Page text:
We get exciting early results from our clinical trial of Cytosponge, a simple sponge on a string test, showing that it’s just as good at detecting people who are at higher risk of developing oesophageal cancer as more invasive endoscopy procedures. 

Thousands of people help our research by playing the revolutionary smartphone game, Genes in Space, analysing DNA from real cancer samples. Within a month, this huge team of Citizen Scientists processed more than 40 miles of DNA data, which would have taken our scientists more than half a year.

Several studies from our researchers shed light on how melanoma skin cancer spreads through the body, pointing towards new avenues for future therapies. 

Our scientists discover an unexpected connection between a rare medical condition – Stone Man syndrome, where muscle turns to bone – and a deadly type of childhood brain tumour known as DIPG. 


More progress from this year

An independent review supports our standardised tobacco packaging campaign

Our researchers shed light on the genetic changes underpinning the rare type of cancer that killed Bob Marley

The National Lung Matrix trial launches, testing personalised therapies for lung cancer

We unveil our new five-year strategy to beat cancer sooner

We team up with the Royal Marsden hospital to train GPs to spot cancer earlier

Hunting cancer genes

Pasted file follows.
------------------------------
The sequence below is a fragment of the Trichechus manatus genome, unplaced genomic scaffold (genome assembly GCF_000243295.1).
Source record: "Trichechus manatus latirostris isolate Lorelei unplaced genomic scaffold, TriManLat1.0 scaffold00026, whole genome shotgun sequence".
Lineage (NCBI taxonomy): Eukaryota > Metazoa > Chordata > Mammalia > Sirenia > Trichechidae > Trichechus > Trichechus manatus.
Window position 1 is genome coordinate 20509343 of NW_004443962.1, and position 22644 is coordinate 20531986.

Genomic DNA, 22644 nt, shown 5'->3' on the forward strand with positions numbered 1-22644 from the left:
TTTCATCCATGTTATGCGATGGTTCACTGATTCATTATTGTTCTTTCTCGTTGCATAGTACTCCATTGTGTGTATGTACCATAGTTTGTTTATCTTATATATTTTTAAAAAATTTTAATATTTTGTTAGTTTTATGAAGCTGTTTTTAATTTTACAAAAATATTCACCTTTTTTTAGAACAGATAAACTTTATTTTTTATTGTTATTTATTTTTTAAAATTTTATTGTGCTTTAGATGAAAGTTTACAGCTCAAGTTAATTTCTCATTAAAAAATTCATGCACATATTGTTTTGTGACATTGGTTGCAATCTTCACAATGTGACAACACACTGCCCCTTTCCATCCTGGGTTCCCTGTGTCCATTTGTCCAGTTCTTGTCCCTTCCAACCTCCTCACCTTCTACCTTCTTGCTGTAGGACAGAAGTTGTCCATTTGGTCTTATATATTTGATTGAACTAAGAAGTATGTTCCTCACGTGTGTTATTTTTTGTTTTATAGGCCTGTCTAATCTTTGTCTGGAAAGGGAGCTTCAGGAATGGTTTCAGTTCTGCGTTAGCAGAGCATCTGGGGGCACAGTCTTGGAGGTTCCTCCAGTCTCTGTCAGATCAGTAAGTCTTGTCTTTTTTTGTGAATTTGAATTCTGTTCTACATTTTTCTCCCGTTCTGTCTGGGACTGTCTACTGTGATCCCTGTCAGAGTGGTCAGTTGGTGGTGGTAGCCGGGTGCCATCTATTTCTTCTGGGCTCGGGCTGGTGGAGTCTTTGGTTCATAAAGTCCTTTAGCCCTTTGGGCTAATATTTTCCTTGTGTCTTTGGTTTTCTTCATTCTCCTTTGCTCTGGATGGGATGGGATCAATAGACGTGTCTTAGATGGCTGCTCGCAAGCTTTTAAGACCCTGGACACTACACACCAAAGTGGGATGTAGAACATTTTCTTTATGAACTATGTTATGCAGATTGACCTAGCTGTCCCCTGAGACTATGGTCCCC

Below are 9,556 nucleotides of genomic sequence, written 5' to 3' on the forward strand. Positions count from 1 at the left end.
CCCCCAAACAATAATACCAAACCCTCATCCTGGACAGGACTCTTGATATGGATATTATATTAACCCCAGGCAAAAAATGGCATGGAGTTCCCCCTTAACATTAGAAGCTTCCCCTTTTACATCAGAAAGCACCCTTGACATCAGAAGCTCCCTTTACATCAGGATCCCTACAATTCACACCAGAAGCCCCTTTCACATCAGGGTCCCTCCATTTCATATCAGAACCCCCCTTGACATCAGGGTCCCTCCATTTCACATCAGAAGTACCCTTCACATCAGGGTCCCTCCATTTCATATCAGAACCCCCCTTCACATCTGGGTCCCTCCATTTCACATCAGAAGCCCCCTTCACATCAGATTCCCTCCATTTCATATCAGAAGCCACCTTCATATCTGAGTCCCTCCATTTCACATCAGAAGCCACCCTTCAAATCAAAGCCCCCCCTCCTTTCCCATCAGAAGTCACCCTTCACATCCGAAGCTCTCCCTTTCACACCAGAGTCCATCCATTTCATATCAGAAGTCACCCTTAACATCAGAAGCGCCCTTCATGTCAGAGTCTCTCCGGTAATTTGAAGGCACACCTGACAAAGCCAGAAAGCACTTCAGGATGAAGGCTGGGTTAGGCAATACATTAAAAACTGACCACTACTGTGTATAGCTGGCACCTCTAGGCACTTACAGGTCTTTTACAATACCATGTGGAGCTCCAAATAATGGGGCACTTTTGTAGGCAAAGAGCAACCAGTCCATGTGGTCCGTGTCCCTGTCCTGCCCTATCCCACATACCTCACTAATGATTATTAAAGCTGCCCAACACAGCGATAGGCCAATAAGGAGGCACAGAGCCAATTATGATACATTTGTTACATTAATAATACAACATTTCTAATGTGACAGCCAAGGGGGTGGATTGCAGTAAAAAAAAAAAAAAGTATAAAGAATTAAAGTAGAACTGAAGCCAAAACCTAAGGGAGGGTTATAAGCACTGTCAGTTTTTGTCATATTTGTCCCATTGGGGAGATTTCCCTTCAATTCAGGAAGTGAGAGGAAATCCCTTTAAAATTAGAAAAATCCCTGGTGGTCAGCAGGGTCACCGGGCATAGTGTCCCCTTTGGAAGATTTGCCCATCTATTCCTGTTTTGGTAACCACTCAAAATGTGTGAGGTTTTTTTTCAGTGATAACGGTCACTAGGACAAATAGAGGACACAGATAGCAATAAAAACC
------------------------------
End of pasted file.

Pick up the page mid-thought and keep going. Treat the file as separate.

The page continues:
A huge research effort reveals 80 new genetic variations that increase the risk of breast, ovarian and prostate cancers.

We reveal the potential of ‘liquid biopsies’ as a simple test to track the evolution of several types of cancer. 

Our researchers find that taking the breast cancer drug tamoxifen for 10 years rather than the recommended five halves the risk of the disease returning, while the drug anastrozole halves the chances of breast cancer developing in women at high risk.  

We launch the revolutionary TRACERx study, tracking how lung cancers evolve within the body, as well as a groundbreaking new clinical trial for children with neuroblastoma


More progress from this year

Lung cancer campaign could save lives 

Pushing hard for standardised tobacco packs a move that has now been supported by an independent review

DNA untwister is a new tumour suppressor



Rewriting the rule book